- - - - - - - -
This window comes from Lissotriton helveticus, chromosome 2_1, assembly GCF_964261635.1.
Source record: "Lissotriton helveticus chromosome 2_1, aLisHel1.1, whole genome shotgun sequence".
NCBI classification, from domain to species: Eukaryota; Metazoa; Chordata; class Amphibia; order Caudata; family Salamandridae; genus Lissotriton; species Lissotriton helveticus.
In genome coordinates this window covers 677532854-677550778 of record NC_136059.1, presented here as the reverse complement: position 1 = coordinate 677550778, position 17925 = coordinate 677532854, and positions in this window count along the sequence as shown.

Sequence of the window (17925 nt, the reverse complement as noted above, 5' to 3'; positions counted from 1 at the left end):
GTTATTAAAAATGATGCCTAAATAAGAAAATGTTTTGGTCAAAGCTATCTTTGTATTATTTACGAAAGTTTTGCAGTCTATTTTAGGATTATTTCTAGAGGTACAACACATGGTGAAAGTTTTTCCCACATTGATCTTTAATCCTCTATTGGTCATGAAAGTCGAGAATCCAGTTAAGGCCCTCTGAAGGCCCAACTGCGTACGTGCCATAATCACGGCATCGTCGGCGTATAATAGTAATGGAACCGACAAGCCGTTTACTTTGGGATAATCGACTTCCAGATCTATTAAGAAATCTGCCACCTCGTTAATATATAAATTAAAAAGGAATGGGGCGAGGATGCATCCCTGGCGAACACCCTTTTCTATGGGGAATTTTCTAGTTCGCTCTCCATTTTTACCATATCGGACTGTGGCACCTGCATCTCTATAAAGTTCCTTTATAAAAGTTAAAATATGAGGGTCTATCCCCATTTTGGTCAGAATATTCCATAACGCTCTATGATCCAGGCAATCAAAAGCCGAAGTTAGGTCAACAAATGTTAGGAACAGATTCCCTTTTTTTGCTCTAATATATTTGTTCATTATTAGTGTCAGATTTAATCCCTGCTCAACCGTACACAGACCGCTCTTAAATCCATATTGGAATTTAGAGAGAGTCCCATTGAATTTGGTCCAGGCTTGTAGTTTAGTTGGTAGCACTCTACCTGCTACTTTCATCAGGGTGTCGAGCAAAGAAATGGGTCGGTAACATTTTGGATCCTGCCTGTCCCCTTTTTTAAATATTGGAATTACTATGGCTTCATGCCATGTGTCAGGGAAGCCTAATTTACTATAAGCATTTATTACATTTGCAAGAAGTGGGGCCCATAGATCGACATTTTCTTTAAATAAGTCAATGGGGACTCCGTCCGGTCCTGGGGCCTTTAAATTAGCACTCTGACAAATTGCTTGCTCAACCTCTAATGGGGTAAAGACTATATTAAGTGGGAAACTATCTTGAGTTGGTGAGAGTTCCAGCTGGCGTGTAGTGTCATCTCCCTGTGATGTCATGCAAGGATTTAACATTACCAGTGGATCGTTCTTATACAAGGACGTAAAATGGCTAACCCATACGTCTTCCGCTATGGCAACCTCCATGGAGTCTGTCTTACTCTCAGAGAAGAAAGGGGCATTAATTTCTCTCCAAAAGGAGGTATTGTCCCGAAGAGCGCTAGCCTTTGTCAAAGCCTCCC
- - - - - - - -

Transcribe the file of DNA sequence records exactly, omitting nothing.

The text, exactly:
This window comes from Lissotriton helveticus, chromosome 2_1, assembly GCF_964261635.1.
Source record: "Lissotriton helveticus chromosome 2_1, aLisHel1.1, whole genome shotgun sequence".
NCBI classification, from domain to species: Eukaryota; Metazoa; Chordata; class Amphibia; order Caudata; family Salamandridae; genus Lissotriton; species Lissotriton helveticus.
In genome coordinates this window covers 677532854-677550778 of record NC_136059.1, presented here as the reverse complement: position 1 = coordinate 677550778, position 17925 = coordinate 677532854, and positions in this window count along the sequence as shown.

Sequence of the window (17925 nt, the reverse complement as noted above, 5' to 3'; positions counted from 1 at the left end):
GTTATTAAAAATGATGCCTAAATAAGAAAATGTTTTGGTCAAAGCTATCTTTGTATTATTTACGAAAGTTTTGCAGTCTATTTTAGGATTATTTCTAGAGGTACAACACATGGTGAAAGTTTTTCCCACATTGATCTTTAATCCTCTATTGGTCATGAAAGTCGAGAATCCAGTTAAGGCCCTCTGAAGGCCCAACTGCGTACGTGCCATAATCACGGCATCGTCGGCGTATAATAGTAATGGAACCGACAAGCCGTTTACTTTGGGATAATCGACTTCCAGATCTATTAAGAAATCTGCCACCTCGTTAATATATAAATTAAAAAGGAATGGGGCGAGGATGCATCCCTGGCGAACACCCTTTTCTATGGGGAATTTTCTAGTTCGCTCTCCATTTTTACCATATCGGACTGTGGCACCTGCATCTCTATAAAGTTCCTTTATAAAAGTTAAAATATGAGGGTCTATCCCCATTTTGGTCAGAATATTCCATAACGCTCTATGATCCAGGCAATCAAAAGCCGAAGTTAGGTCAACAAATGTTAGGAACAGATTCCCTTTTTTTGCTCTAATATATTTGTTCATTATTAGTGTCAGATTTAATCCCTGCTCAACCGTACACAGACCGCTCTTAAATCCATATTGGAATTTAGAGAGAGTCCCATTGAATTTGGTCCAGGCTTGTAGTTTAGTTGGTAGCACTCTACCTGCTACTTTCATCAGGGTGTCGAGCAAAGAAATGGGTCGGTAACATTTTGGATCCTGCCTGTCCCCTTTTTTAAATATTGGAATTACTATGGCTTCATGCCATGTGTCAGGGAAGCCTAATTTACTATAAGCATTTATTACATTTGCAAGAAGTGGGGCCCATAGATCGACATTTTCTTTAAATAAGTCAATGGGGACTCCGTCCGGTCCTGGGGCCTTTAAATTAGCACTCTGACAAATTGCTTGCTCAACCTCTAATGGGGTAAAGACTATATTAAGTGGGAAACTATCTTGAGTTGGTGAGAGTTCCAGCTGGCGTGTAGTGTCATCTCCCTGTGATGTCATGCAAGGATTTAACATTACCAGTGGATCGTTCTTATACAAGGACGTAAAATGGCTAACCCATACGTCTTCCGCTATGGCAACCTCCATGGAGTCTGTCTTACTCTCAGAGAAGAAAGGGGCATTAATTTCTCTCCAAAAGGAGGTATTGTCCCGAAGAGCGCTAGCCTTTGTCAAAGCCTCCC